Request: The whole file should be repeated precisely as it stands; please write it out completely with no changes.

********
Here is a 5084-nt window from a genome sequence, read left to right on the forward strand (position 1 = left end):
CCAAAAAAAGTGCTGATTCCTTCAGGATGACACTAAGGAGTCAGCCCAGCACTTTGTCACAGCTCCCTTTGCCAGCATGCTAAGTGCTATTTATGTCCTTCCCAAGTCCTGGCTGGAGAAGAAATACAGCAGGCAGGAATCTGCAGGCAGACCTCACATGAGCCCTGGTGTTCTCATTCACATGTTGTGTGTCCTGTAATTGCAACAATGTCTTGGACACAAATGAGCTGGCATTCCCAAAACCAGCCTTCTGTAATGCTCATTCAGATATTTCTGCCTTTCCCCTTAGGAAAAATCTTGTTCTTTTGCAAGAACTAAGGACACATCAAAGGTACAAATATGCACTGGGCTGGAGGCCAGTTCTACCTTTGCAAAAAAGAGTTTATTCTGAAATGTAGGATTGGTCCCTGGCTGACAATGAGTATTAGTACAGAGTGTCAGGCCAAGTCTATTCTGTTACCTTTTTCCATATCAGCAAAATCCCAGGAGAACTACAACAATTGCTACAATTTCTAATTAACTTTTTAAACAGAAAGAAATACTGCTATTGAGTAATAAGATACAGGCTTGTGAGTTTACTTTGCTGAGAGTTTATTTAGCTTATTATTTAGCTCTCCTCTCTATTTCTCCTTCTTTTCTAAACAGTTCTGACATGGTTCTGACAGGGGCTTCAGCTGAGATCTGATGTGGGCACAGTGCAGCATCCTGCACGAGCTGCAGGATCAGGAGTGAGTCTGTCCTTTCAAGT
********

Here is a 5084-nt window from a genome sequence, read left to right on the forward strand (position 1 = left end):
CCAAAAAAAGTGCTGATTCCTTCAGGATGACACTAAGGAGTCAGCCCAGCACTTTGTCACAGCTCCCTTTGCCAGCATGCTAAGTGCTATTTATGTCCTTCCCAAGTCCTGGCTGGAGAAGAAATACAGCAGGCAGGAATCTGCAGGCAGACCTCACATGAGCCCTGGTGTTCTCATTCACATGTTGTGTGTCCTGTAATTGCAACAATGTCTTGGACACAAATGAGCTGGCATTCCCAAAACCAGCCTTCTGTAATGCTCATTCAGATATTTCTGCCTTTCCCCTTAGGAAAAATCTTGTTCTTTTGCAAGAACTAAGGACACATCAAAGGTACAAATATGCACTGGGCTGGAGGCCAGTTCTACCTTTGCAAAAAAGAGTTTATTCTGAAATGTAGGATTGGTCCCTGGCTGACAATGAGTATTAGTACAGAGTGTCAGGCCAAGTCTATTCTGTTACCTTTTTCCATATCAGCAAAATCCCAGGAGAACTACAACAATTGCTACAATTTCTAATTAACTTTTTAAACAGAAAGAAATACTGCTATTGAGTAATAAGATACAGGCTTGTGAGTTTACTTTGCTGAGAGTTTATTTAGCTTATTATTTAGCTCTCCTCTCTATTTCTCCTTCTTTTCTAAACAGTTCTGACATGGTTCTGACAGGGGCTTCAGCTGAGATCTGATGTGGGCACAGTGCAGCATCCTGCACGAGCTGCAGGATCAGGAGTGAGTCTGTCCTTTCAAGT